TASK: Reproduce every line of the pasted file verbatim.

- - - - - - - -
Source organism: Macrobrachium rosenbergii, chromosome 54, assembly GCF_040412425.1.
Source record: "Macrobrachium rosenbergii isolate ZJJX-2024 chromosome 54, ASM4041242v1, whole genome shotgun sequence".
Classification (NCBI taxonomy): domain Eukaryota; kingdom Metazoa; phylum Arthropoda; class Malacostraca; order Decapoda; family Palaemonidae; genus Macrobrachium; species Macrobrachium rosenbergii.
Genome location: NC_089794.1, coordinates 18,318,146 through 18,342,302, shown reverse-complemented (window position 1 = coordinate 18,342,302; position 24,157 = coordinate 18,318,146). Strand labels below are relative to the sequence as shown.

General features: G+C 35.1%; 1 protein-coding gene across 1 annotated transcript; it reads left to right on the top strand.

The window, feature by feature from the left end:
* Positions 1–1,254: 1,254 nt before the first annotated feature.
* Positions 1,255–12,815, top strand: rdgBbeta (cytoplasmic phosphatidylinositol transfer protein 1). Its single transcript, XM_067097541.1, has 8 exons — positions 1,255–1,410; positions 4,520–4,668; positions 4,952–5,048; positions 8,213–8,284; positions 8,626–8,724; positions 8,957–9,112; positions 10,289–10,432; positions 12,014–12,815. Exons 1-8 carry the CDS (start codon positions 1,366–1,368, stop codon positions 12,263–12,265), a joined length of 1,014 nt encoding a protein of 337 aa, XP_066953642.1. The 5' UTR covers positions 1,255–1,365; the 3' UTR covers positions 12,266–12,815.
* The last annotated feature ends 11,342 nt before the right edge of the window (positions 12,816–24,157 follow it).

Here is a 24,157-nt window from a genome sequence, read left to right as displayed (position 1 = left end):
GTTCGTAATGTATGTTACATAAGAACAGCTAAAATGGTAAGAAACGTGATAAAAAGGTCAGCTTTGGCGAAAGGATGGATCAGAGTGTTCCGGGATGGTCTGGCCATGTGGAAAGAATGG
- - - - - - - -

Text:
Source organism: Macrobrachium rosenbergii, chromosome 54, assembly GCF_040412425.1.
Source record: "Macrobrachium rosenbergii isolate ZJJX-2024 chromosome 54, ASM4041242v1, whole genome shotgun sequence".
Classification (NCBI taxonomy): domain Eukaryota; kingdom Metazoa; phylum Arthropoda; class Malacostraca; order Decapoda; family Palaemonidae; genus Macrobrachium; species Macrobrachium rosenbergii.
Genome location: NC_089794.1, coordinates 18,318,146 through 18,342,302, shown reverse-complemented (window position 1 = coordinate 18,342,302; position 24,157 = coordinate 18,318,146). Strand labels below are relative to the sequence as shown.

General features: G+C 35.1%; 1 protein-coding gene across 1 annotated transcript; it reads left to right on the top strand.

The window, feature by feature from the left end:
* Positions 1–1,254: 1,254 nt before the first annotated feature.
* Positions 1,255–12,815, top strand: rdgBbeta (cytoplasmic phosphatidylinositol transfer protein 1). Its single transcript, XM_067097541.1, has 8 exons — positions 1,255–1,410; positions 4,520–4,668; positions 4,952–5,048; positions 8,213–8,284; positions 8,626–8,724; positions 8,957–9,112; positions 10,289–10,432; positions 12,014–12,815. Exons 1-8 carry the CDS (start codon positions 1,366–1,368, stop codon positions 12,263–12,265), a joined length of 1,014 nt encoding a protein of 337 aa, XP_066953642.1. The 5' UTR covers positions 1,255–1,365; the 3' UTR covers positions 12,266–12,815.
* The last annotated feature ends 11,342 nt before the right edge of the window (positions 12,816–24,157 follow it).

Here is a 24,157-nt window from a genome sequence, read left to right as displayed (position 1 = left end):
GTTCGTAATGTATGTTACATAAGAACAGCTAAAATGGTAAGAAACGTGATAAAAAGGTCAGCTTTGGCGAAAGGATGGATCAGAGTGTTCCGGGATGGTCTGGCCATGTGGAAAGAATGG